Soil conservation and pasture management is not only good for the environment in the McKenzie Brook Watershed, it’s also good for the Hescock family’s bottom line.
Joe and Kathleen Hescock and their daughter, Tirzah, own and operate Elysian Fields, an organic dairy farm in Shoreham, Vt.
The McKenzie Brook Watershed is a 21,000-acre watershed, located in southwestern Addison County, that drains into an area of Lake Champlain that has some of the highest total phosphorus concentrations of any part of the vast lake.
Over the past five years, the Natural Resources Conservation Service has prioritized technical and financial assistance in this watershed, which has been identified as a priority watershed along with East Creek, just to the south, and three Franklin County watersheds to the north. This assistance helps to ensure phosphorus levels do not exceed the total maximum daily load for the entire lake.
More grazing, the better
The Hescocks, who manage 600 head on 1,350 acres, ship milk from their 320 cows to Horizon Organic, their milk buyer since 1997.
They have committed to grazing and have utilized NRCS programs to help establish the infrastructure needed for management-intensive rotational grazing, one strategy that helps minimize nutrient runoff.
"Our goal for the milking herd is to obtain 50% of their dry matter intake from pasture during the grazing season," Joe says, noting that the minimum required by the USDA’s organic regulations is 30%. Joe and Kathleen see value in both feed savings and animal health by surpassing that benchmark.
They move their two milking herds to fresh pasture after every milking. Joe says that he needs a little more than 1 acre per cow as his overall stocking rate, or approximately 350 acres of pasture, to support the milking herds.
Heifers go out on pasture at 6 months old, getting all their feed from grazing in a rotational system. They are kept in groups of 30 to 40 depending on age class. Some are part of a leader-follower rotation with the milking herds.
The farm produces mostly haylage, plus some dry hay and wrapped bales. In addition to the forages, they also grow hard red winter wheat, high-moisture ear corn, barley and peas. The wheat is typically sold for milling, the ear corn is fed to the milking herd, and the barley and peas are blended for the calves.
Photo courtesy of the Hescock familyMANAGING FOR THE FUTURE: The Hescocks — Tirzah, Kathleen and Joe — see more grazing and better management as keys to not only grow their dairy farm, but to protect natural resources in and around Lake Champlain.
The Hescocks rely on long-term rotations, typically seven to eight years in hay before planting wheat, corn or another annual crop. The longer rotations are part of their fertility management plan, giving them better soil aggregation.
"I know our strength. We do a good job keeping soil aggregated and keeping it on our farm," Joe says.
In 2019, they were able to add 70 acres to their grazing system with the help of NRCS cost-share funding, taking the acreage out of rotation and keeping it in perennial pasture forage.
"On this heavy clay parcel it was impossible to keep the soil loss under 'T' [maximum soil loss tolerance due to erosion] in a rotation, so it was an easy decision to leave it in perennial cover," he says.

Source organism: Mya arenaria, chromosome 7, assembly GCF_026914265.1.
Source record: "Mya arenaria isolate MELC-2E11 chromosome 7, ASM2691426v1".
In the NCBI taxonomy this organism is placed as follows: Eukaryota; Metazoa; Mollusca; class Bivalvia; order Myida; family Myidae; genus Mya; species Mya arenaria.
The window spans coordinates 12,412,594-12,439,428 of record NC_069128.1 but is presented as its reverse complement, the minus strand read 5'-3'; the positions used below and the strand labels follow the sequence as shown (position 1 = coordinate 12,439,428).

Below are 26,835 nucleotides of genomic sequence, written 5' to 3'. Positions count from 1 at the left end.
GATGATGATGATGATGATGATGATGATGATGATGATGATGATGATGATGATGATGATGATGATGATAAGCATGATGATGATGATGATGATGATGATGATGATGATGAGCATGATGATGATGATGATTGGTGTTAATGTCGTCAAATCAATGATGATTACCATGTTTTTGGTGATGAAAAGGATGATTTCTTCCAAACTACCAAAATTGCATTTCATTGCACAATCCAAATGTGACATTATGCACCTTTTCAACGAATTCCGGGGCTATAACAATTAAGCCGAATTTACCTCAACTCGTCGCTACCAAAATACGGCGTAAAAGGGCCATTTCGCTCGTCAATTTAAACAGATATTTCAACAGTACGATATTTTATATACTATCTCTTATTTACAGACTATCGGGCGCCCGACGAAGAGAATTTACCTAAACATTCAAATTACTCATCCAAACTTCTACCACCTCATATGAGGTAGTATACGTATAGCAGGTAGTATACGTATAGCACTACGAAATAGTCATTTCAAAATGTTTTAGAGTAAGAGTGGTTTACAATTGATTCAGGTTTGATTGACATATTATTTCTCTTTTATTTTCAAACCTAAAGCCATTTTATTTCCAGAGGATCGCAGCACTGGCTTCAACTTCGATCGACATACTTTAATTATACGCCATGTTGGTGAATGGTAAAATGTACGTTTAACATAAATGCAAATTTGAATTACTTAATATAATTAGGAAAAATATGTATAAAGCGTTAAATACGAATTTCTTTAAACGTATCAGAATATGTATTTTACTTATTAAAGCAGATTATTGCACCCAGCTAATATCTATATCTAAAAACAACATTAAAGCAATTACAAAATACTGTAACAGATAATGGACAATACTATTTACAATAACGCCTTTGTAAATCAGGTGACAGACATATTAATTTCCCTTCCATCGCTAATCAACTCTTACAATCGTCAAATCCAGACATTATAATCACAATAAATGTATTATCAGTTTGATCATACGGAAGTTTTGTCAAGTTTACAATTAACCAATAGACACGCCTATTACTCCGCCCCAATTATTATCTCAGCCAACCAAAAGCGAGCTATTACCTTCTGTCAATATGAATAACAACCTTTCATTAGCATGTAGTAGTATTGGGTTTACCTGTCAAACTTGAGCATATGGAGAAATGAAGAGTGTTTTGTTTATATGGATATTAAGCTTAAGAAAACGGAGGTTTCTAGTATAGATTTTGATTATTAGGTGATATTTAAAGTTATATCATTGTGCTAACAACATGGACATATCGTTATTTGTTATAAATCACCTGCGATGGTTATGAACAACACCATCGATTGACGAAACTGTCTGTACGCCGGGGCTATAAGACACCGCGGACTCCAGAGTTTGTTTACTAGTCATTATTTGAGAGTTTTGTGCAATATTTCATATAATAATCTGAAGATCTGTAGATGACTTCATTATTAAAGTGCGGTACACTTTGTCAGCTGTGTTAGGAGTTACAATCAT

Other practices in their NRCS grazing contract include seeding (forage and biomass planting), installing high-tensile fence, putting in a water line and water tubs, and installing a laneway for easier accessibility.
The 70 acres are adjacent to 120 acres already used by the second milking herd, so it will support more cows. While it is typical to look at output per cow, the Hescocks only do this in winter.
"During the grazing season, we look at output on the whole pasture or milk per acre," Joe says. "We can run cows at 120 percent of capacity during the grazing season, which has significant economic benefits."
The past two years have brought significant weather challenges. Joe says that he often thinks about how he can adapt to a wetter climate while also getting through the dry times.
"Managing water is going to be more and more important," he says. "The answer lies in more grazing and systems that allow us to do that."
In 2016, the Hescocks made a big investment in a pasture irrigation system. They’ve added onto it over the past two years and now cover 200 acres of pasture. The system assures dairy-quality pasture for the cows, even in dry years.
The Hescocks also installed tile drainage in critical areas to manage the water table for optimal crop growth. Having adequate land per cow is crucial. They strive for at least 4 acres per mature animal.
"We are not in a position of having too many nutrients per acre, but we are trying to utilize our nutrients more efficiently," Joe says.
Cheryl CesarioDENSE PASTURE: Dense 8- to 10-inch swards maximize pasture dry matter intake on the Hescock farm.
The Hescocks are also thinking about compost-bedded pack barns for their pre-fresh cows, dry cows and bred heifers to reduce the amount of liquid manure they produce and handle. This would lower the risk of runoff if they must spread when snow is on the ground.
Joe sees the nutrients as a valuable resource to keep on the farm, but he also acknowledges the importance of maintaining good public relations with non-farming neighbors through good stewardship of the land.
Cesario is grazing outreach specialist for University of Vermont Extension.